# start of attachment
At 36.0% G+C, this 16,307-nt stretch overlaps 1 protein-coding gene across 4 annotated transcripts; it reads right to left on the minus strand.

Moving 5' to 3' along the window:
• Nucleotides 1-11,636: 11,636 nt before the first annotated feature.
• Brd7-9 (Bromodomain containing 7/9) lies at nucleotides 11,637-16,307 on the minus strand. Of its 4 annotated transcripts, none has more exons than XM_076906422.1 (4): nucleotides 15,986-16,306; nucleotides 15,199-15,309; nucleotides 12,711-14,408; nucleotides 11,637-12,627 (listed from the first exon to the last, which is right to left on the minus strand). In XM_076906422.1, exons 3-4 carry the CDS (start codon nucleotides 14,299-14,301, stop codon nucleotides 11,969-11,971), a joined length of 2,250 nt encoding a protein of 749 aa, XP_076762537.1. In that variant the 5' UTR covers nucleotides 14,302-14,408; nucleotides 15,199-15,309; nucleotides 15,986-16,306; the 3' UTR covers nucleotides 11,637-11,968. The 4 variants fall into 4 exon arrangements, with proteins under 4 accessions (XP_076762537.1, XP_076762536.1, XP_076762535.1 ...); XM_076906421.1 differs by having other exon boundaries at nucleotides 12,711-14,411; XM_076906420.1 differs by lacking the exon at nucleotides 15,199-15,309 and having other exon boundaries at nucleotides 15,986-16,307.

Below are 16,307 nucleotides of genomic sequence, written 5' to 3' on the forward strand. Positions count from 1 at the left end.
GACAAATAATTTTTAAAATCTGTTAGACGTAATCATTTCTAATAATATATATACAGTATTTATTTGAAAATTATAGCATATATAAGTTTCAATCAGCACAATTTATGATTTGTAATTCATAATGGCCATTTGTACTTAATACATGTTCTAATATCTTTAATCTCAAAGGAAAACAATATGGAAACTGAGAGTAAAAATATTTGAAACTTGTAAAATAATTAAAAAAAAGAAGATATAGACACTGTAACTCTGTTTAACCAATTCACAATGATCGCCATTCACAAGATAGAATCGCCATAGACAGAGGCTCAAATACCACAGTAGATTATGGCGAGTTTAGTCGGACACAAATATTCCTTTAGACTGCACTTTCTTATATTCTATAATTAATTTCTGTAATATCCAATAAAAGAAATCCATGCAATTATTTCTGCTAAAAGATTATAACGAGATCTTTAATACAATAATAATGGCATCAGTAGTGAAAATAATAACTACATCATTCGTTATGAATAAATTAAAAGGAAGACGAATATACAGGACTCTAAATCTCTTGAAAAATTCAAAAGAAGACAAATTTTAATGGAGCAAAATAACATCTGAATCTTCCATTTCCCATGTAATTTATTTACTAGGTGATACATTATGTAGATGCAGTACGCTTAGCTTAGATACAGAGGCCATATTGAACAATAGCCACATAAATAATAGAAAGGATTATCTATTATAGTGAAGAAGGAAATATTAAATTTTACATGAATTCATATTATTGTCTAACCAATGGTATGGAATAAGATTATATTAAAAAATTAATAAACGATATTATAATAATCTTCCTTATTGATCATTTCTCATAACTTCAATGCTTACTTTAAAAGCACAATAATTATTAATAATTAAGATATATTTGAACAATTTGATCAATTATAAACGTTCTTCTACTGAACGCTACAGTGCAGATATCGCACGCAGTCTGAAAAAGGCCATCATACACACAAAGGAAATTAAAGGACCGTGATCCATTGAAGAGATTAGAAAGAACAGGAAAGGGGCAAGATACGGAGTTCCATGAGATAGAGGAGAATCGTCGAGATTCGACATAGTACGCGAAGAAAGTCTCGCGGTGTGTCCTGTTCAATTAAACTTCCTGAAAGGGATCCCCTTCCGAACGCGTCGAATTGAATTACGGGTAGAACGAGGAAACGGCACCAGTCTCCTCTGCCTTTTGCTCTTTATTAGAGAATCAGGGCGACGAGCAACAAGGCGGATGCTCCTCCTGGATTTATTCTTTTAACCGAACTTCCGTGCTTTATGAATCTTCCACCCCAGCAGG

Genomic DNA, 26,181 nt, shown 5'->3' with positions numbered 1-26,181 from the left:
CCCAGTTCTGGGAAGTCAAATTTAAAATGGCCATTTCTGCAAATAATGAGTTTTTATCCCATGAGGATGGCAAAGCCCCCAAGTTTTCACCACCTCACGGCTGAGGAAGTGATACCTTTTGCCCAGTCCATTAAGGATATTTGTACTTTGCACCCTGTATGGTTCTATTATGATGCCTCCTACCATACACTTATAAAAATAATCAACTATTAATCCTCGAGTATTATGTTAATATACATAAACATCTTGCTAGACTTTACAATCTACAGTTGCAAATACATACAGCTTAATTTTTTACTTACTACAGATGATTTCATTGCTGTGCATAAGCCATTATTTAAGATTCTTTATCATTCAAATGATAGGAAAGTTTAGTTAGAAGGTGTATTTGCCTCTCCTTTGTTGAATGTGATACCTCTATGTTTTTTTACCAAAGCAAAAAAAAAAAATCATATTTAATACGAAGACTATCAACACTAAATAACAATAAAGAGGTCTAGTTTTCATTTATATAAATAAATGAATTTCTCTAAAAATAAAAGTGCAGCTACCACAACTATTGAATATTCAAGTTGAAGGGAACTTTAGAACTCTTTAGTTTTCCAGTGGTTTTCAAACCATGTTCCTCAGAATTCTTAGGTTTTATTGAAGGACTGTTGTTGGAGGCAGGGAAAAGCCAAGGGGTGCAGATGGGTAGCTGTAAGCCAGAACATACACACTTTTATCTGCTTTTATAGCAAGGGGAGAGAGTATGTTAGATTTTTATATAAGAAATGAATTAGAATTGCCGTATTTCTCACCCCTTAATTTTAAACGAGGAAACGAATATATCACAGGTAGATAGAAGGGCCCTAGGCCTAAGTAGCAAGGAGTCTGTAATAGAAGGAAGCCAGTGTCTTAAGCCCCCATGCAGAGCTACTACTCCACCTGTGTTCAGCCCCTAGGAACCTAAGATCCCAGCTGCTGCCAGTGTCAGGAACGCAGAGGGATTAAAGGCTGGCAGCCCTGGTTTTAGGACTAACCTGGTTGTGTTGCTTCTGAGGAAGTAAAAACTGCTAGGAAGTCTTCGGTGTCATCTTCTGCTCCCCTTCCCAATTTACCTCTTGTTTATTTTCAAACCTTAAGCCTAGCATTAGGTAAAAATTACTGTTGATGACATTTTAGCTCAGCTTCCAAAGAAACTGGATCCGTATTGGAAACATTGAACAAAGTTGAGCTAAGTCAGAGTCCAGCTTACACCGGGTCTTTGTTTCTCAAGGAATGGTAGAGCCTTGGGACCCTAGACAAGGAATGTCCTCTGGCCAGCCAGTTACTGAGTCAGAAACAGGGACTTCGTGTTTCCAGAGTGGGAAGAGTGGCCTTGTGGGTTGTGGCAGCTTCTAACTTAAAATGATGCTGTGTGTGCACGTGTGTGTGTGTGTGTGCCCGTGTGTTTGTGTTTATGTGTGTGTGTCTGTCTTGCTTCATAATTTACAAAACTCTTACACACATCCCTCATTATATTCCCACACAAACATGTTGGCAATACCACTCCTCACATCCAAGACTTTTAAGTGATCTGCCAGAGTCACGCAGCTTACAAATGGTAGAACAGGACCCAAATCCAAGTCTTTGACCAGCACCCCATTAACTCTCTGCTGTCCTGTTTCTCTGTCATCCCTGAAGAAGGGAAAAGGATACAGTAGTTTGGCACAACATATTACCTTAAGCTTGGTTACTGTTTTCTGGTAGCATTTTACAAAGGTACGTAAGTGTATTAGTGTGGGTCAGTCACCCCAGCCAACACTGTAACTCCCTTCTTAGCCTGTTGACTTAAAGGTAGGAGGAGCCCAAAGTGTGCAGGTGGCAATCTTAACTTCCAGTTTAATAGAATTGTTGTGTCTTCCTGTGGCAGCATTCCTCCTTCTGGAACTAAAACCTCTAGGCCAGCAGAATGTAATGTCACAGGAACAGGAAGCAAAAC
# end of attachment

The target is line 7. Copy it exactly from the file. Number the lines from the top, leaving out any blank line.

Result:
Genomic DNA, 26,181 nt, shown 5'->3' with positions numbered 1-26,181 from the left: